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Columbian centinel. (Augusta, Ga.) 18??-????, August 16, 1806, Image 1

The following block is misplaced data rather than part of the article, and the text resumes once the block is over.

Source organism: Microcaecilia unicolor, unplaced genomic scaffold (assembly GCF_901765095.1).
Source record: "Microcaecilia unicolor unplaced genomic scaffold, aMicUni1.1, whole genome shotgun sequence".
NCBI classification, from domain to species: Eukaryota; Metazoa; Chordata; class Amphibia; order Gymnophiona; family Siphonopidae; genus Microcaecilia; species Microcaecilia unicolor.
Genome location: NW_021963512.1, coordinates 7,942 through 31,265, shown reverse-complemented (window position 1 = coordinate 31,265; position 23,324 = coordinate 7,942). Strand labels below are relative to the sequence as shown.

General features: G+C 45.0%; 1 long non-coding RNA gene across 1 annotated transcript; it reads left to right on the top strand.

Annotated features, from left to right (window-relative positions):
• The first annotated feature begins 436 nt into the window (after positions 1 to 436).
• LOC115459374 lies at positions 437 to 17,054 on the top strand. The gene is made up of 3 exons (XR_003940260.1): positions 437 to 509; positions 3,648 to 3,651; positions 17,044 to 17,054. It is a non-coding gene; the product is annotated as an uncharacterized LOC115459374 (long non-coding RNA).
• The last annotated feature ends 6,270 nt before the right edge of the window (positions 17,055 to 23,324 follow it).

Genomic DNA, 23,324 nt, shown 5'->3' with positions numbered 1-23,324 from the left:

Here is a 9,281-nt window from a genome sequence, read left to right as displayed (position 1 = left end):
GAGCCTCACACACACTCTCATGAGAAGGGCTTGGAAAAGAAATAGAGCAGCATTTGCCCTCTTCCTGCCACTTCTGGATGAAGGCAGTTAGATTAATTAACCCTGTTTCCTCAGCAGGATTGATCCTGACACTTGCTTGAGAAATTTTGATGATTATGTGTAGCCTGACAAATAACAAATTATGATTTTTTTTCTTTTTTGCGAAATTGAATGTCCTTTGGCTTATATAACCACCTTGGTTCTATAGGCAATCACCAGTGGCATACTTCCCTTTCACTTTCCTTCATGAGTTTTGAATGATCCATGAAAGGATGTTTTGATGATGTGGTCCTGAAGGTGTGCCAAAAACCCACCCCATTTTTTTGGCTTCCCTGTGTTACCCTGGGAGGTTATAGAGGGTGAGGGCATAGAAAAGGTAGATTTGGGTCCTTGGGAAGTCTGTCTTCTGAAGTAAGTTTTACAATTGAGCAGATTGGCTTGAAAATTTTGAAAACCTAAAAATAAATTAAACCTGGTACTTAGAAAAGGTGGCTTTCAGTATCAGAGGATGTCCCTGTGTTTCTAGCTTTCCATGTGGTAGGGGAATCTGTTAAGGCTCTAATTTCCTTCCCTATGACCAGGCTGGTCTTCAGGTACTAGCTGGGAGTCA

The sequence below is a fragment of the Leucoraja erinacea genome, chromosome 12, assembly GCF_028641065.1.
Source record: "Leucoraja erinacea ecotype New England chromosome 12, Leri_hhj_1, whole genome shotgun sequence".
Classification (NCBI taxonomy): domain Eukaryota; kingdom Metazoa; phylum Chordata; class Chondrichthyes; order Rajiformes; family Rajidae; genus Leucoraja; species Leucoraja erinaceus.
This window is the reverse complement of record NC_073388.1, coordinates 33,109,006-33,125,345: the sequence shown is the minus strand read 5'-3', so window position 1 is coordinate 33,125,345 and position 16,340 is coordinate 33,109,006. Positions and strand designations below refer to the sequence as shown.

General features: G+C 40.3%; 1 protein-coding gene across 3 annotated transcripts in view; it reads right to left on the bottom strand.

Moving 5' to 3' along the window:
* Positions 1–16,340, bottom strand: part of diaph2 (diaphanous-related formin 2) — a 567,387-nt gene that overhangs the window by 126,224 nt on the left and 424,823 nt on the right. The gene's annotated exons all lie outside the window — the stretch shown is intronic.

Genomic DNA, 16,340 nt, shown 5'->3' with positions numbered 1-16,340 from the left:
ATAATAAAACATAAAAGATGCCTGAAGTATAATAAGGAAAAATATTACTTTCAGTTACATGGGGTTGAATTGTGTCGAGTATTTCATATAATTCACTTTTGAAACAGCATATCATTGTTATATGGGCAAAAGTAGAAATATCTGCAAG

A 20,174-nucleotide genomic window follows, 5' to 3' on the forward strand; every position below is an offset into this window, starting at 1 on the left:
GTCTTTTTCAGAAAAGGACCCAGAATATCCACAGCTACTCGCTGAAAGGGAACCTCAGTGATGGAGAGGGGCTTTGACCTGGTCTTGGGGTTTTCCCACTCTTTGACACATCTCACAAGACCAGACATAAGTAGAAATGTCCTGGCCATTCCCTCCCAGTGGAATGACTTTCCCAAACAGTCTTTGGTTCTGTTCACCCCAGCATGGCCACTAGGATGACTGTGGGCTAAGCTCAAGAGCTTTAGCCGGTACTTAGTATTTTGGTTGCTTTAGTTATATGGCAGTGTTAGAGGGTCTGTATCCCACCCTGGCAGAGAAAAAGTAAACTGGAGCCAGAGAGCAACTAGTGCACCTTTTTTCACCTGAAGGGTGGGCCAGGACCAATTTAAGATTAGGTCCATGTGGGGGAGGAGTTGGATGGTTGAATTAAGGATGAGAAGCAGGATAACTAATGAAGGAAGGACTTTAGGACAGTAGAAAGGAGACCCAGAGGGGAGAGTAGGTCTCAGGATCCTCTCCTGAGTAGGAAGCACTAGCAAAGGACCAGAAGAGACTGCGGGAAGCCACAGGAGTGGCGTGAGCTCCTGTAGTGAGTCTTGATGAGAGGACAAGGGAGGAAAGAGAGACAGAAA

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,-.0-iyps K ' - VOL IV. No. 160] Three dollars per annum.) PUBLISHED BY GEORGE F. RANDOLPH, NORTH BROAD-STREET. (Half in advance. CONDITIONS OF THE COLUMBIAN CEXTINEL. 1. THE COLUMBIAN CENTINEL will be published every s a t u r d a y, on a demi paper, of an excellent quality, and on an entire new type, c; which this is a specimen. 2. The terms of subscription will be f-HREE dollars per annum, one half to be paid at the time of subscribing, and the balance at? the expiration ol the year. 3. No subscription will be received for a less term than six months, and ah subscribers papers will be continued from year to year, unless ordered to the reverse at the expiration of the year, or six months. 4. Advertisements will be charged sixty-three cents per square for the first publication, and forty-two ior each succeeding, and in the same proportion for those of greater length. The following person# have subscrip tion pap.ers in their hands for the accom modation of persons who may please to subscribe , and they are duly authorised to receive the same. Petersburgh: Capt. J. P. Watkins. ELberton : Middleton Woods, Esq. Ogle thorp County: Wm. H. Crawford, Samuel Shields, China Grovc 3 and at the Store of Major Phinizy, Lexington. Washington , Wilkes County: Col. Francis Willis. Maj. Patrick Jack. Green County , Maj. Young Gresham, James Nickelson, William Grant. Jackson county Samuel Gardner, Esq. Franklin county i Thomas P. Carnes, Esq. Hancock County : Hines Holt, Esq. Doct. William Lee, Eli Harris Women County Capt. Thomas Dent, George Hargraves. Lincoln County John M. Dooley, Esq. Charles Stovall. Columbia : William Ware, Esq. Solomon Marshall, Burke County William Whitehead, Col. John Whitehead, Col. John Davis, Jefferson County r George R. Clayton, Esq. James Bozeman, Esq. John Bostwick, Esq. Scriven Cottnty Reuben Wilkinson. William Oliver, Esq. Major Skinner, Savannah: Seymour, Scco. printers , Bacon and Malone, Mclntosh County. George Baillie. ” FOR SALE. 1 35 Tracis ofL and ? LYING in Edgefield, Barnwell, O rangeburg, Abbeville, Union, Green ville and Pendleton district, in this state, containing together about 25 982. For price, terms and furthei particulars, apply to M,'. Le Roy Hammond. Sur veyor at this place, or to the subscri ber. Such of them as may not be dis posed of by private sale, before the Ist day of October next, will on the first Monday in December following, be sold to the highest bidder at Edgefield Court-House, by public Auction. In disputable titles will be made to the purchasers and terms made known in due time. CHARLES GOODWIN, Attorney at Law. Town Creek Mills , S. C. > July 5, 1806. 5 ’ BLANKS of every description executed at tkis office, with neatness and dispatch. AUGUSTA, GEORGIA. SHERIFF’S SALE. On the frst 7'uesday in September next , at Lincoln Court House, between the usual hours Will be Sold, ONE dark bay horse, and one roan filley, and saddle and bridle, ta ken as the property of Samuel Jeter, to satisfy an execution in favor of Hen ry Jinnings, vs. Samuel Thomas and Garland Jeter. ALSO, 1821-2 Acres of Land on Sa vannah river, joining Henry Ware and Robert Leverett, taken as the property of William Fuqua, to satisfy two exe cutions in favor of Robert and James Ware, vs. William Fuqua, and Fd mond Samuel. Also, two other exe cutions in favor of Robert and Janies Ware, against William Fuqua. Re turned to me by the constable. Conditions, Cash. John Stovall, d. s. l. c. July 26. ! bHF^T^SALK Gn the first Tuesday in September next, ac the Court-house in IVarren county be tween the usual hours , Will be Sold, ONE note of hand for eighty dollars, gave by Peter Cbaslin to David Newsom ; the above note executed as the property of David Newsom, to sa tisfy an execution in favor of the admin istrators of Geo. Walker, for the use of Di’.niel Daniie^. ALSO, 200 Acres of land in the coun ty of Warren, lying on Ogechce, ad joining Ledbetter, taken as the property of John Robertson, at the instance of Wm. Martin. ALSO, One sorrel horse taken as the property of Martin Hays,at the instance of David Newsom, the above horse pointed out by Henry Williams, jun. Conditions Cash. Jeremiah Beall, s. w. c. August 2, 1806. 2 SHERIFF’S SALE. On the frst Tuesday in September next, at the Court House in Waynesborcugh, Burke county, at the usual hours, Will be Sold, ONE Hundred acres of land, # 7 ! tn Burke county, on Boggy Gut, with one good Saw mill on it, formerly known by the n ime of Fenn’s mills, adjoining lands of Walton and the wi dow Matthews, and sold as the proper ty of Henry Hughes, at the instance of Isaiah Carter. —ALSO— Two negroes, a Negro man by the name of Peter, and a boy by the name of Dave, and sixty acres of land, more or less, whereon Peter Wynn now resides, in Burke county, lying on the l oad leading from Wayncsborough to Wriglitsborough—taken as the pro perty of Peter Wynn, at the instance of Isaiah Carter. Gross Scruggs, S. B. C. July 26. 1— NOTICE. DURING the absence of the sub scriber, the business of STUB GES ks BUTLER , will be transacted by Mr. ralph ketchum,U> whom those who have demands, will apply for tin ir money, and those indebted, make im mediate payment. Mr. Ketchum will also attend the collection of the debts due the estate of Asa Shaw, deceased. AI! those indebt ed to that estate, are informed, that un less immediate payment is made, suits will be instituted wi'hout discrimina tion. Those who have demands will render them in as i he law directs. JOSI AH ST URGES. Augusta, June 3d, ISO 6. 50 TO RENT, AN eligible stand for business, at present occupied by Mr. Grego ry. For terms apply to DONALD M‘IVER. June 7, 1806. ts. SO TOR THE COLUMBIAN CENTINEL. NO. VIII. To the Members comfiosing the Ainth Congress of the United States. <« Appearances justify suspicion; and when “ the safety of a nation is at stake, suspicion “is a just ground of enquiry.” Junius. Gentlemen* I AM irresistably impelled to address you—Asa freeman, I claim the right, and the yet unimpaired liberty of the press gives me the means. Mark well what this letter contains. You have more withdrawn your selves from the confidence of the people than any congress since Mr Jefferson's election.— Secrecy and indecision have directed your pro ceedings. The blush of indignation mantles the cheek, when we reflect on what has been attempted, what has been done, and what has ta’led respecting our foreign relations in the king session you have been in. If there were a s riot adhesion to tire contrite prayer in the f’hrif-'ar. creed that we have done those things which we ought not to have done, and have left uiuione those things which ought to have been done, your last sitting has manifested it. To you we have dehva’ed ’■nose great |w»«. .t ts, pile serve peace At home and tespcct f r „m a i, r m his extensive contiritm. Con fhc ing l >eal interests ask the first, and a com bined agricultural and general commercial pro perty demand the last. Those are the main objects of congressional legislation. The idea of cons lidadon has been done away. The state assemblies still retain the command of those regulations ha" c-une more home to us. They are interdie’ed fr m interfering with any mea sures which may affect those two great fede ral views. The duties of state government are confined to local concerns- Y nr superior wisdom is to harmonize and manage 7 he general affairs of the Union. Let us see how i. has been displayed on the subject a luded to. When you met, the nation was a ive. Insult, injury < r wrong stared us in the fa e from every quarter. The three great maritime powers of Europe (I consider Hol land identified with France) was before your bar and that of public opinion. The president felt the flame He told you and the nation so. He named Spain specifically ; pointed directly, though not nominally at England, and he was the mildest towards France As the session progressed it is thought the administration changed its tone. The causes for this we cannot find cut as yet. Let the president stand firm on the correctness of his own mea sures, or he censured for them if wrong, let your conduc’ have been what it may—Dilem ma and perplex Lies attend your proceedings, and a division of sentiment amongst the repub lican party become at last evident. The re mains cf he federal republican phalanx cool ly watched the movements of their political an tagonists, a id occasionally smiled at the blun ders they sa.v them committing. When how ever ‘he con’est came to a point, the last join ed that division of Mr. Jdfersons friends who proposed the most manly and correct line of conduct to have been pursued. Until the in junction cf secrecy is removed we cannot • know- all that you have done. We can how ever tell all what you have not and ought to have done. The injunction of secrecy might have been right I blame its long continuance during the session and non removal when you adjourned. Those steps have created great dissatisfaction and gloomy apprehensions It is plain now that mere Spanish territorial dis putes were not the sole object of your secret deliberation By that limited impression the people were lulled to sleep That was not right. I have read somewhere a casuistical expression ‘■ of keeping the promise to the ear and breaking it to the sense." —W as this the plan of that family? To make us believe one thing was doing when a very different one was transacting, was nor the frank conduct of men with republican souls. It may be said that its continuance was necessary, and its removal might have been dangerous I cannot believe either. In a country and under an adminis tration which owes so much to public opinion, ■ the public ought not to be dreaded. They would not when wise measures were pursuing. There can be only one solid ground for secret measures with us in time of peace. To pre vent injury resulting to a pending negotiation, I the doors must be considered as shut against foreign powers, knowing what congress is about and not against the people. The nego cia.ion could not have been affected by the re . m val the last day of the session. Long be fore any news could have reached Europe the real business must have been over. The batt;e 1 cf Auserlitz mav have settled it one wav, or [ the victory off Trafalgar another; perhaps ■ bo*h mav contribute to keep things in sta’uquo • You ought not to have refused the publica i ! catio-i of the president’s message ; you ought to have given your constituents all the infor . mation you could, and have afforded them an opponunity of judging for themselves. You made the trifling appropriation of $ 150,000 foradditional y fortifying all the ports and har bors of the United States. You refused to augment our land forces, although our limits | are nearly doubled, and thousands of people t passed under your government and protection, . neither speaking our language, professing onr religion, nor reconciled to our policy. It is true, you have voted g 250,000 to build 50 gun boats, and have sparingly appropriated jg 20,000 subject to th« president’* discretion, SATURDAY* AUGUST 16, 1806. to equip, officer and man them. When built, will the last sum send them to sea? How long will it keep them in service? You have also authorized the president to call out 100,000 militia, and have applied 2 000 0(30 of dollars to defray the expense. This sounds well; but you have published the skeleton of the general militia returns laid before you, which ought never to have been done until it was complete. —lt was the best ground for the report cf the select committee in the house cf represen tatives, the severest sarcasm on our means of defence, and will make us laughed at by all military men. the grand total which if all l have seen, I will just extract the following, referingthe curiousto the returns themselves: Privates 4rC,095 Waggon Master j State Engeniers 1 General j Commissary generals 2 Forage Master") j Pay -mastfer General J General J Physician General I Farriers to the") c j ApotUudiry General 1 Dragoons ) Musicians ** 10,579 Saddlers to ditto SO Grenadiers,") Pioneers 245 rank St file j * ' Catawba warriors7 q Dragoons 17,675 in South-Carolira J Depu y Adjutant 7 Light Infantry, 7 General 3 rank and file, j With such returns before you, how could you adjourn, ami leave your country in the de fenceless state it is ? They shew the disorgan ized condition of the force you have solely re lied on, and our unprepared state, which in vites insult and attack. Why was the report of the select committee in the house of repre sentatives negatived before these returns wer* made by the president which was not com municated by him until the 11th April ? You cannot on any safe principle justify the vote of two millions of dollars to buy the Flori da* of Spain, and the money to go by an indi rect channel into the coffers of France. Her “ Eagle.eyed adversary” will view it in the shape of a loan, but which, whatever may be thought, cannot be asserted till all your secret deliberations are made known to 11s. All that I will now say on this measure, is, that money is emphatically the sinews of war. France wants it peculiarly on account of having little or no foreign commerce, and her extensive war like operations. The ratification of the Tripolitan treaty, by which we violated our plighted Christian faith to a Mussulman Prince, and pa d our money to a cruel enemy (contrary to the opinion of our best officers on the Mediterranran service) was the act of the treaty making power But tke house of representatives completed the ig nomv of the transaction by the singular vme to the fugi ive prince, of §2,400, in lieu of a sovereignty half conquered, and that could have been secured to him ; and with it hi* gratitude, friendship and interest ; beside* high respectability in those seas. The only reason given in favor of the treaty, appears completely to have failed. Our fellow-citizens, captives in the place, were not in the state of danger Lear represented. Eaton proves the truth of the r:al transaction. If we doubt which to believe, Eaton’s native state has re cognized and rewarded his merit. You have given Irma sword, and created an American Derne, to perpetate his zeal, services and fame, in the land that gave birth to Hannibal. Why were the high sentiments of the pre sident as to Spain not sustained by you? Why were the steps against Great Britain began in both houses, when the president did name her, and that one of our ablest statesman was nego tiating a settlement of differences with her ? Why did they afi fa ; l except Nicholson’s reso lutions ? Why have they crossed the ocean in a lame state—non effective until 15th November next ? The act prdicated on them, is of so im portant a nature, as will induce me to devote the whole of my next letter to you. Why were it so difficult to inhibit the forced trade with the revoked slaves of St. Dorningo ? and why did you by limiting 'he duration of the act, and the way in Which it ir, passed, justify the right of trading with them without the consent of France? The president has not arraigned the conduct of that government; her national ves sels have seldom injured our commerce. As to her authorised cruisers who have plundered, her functionaries here have shewn a disposi tion to do what is right. lam aware (hat she is now in comparison, tc eak on the ocean ; but all powerful on land". Our commerce it highly beneficial to her ; our carrying trade •till more so. In short, she knows our value, if we could make ourselves respect ed. Why then encourage the revoherc? Your proceedings and the conduct of the administration are inexplicable. The presi dent found he nad been two explicit with Spain at first, and he then receded ; or he v. as wil ling to have gone on, and you would not se cond him ? Why and how did he recede ? Why were General Juneau’s two strong letters respecting the St. Domingo trade unanswered ? Did he write any others protective of Spanish claims ? The language of those letters, if used in support of Spain, ought not to have been born with, because we have just demands against her. The St. Domingo trade wa* wrong, against the consent of France, whose colony it is. Besides Nicholson's Biistes Plaister, it appears a fatal posset was preparing for England, in the shape of Gregg’s Resolutions. They struck at her vital existence as a nation, in the pre sent contest. Site can alone maintain it by her manufacture, commerce and colonies ; by them she acquires that wealth which supports her navies and armies, and bears her up against such unequal fares m is against fcsr ; swor.*r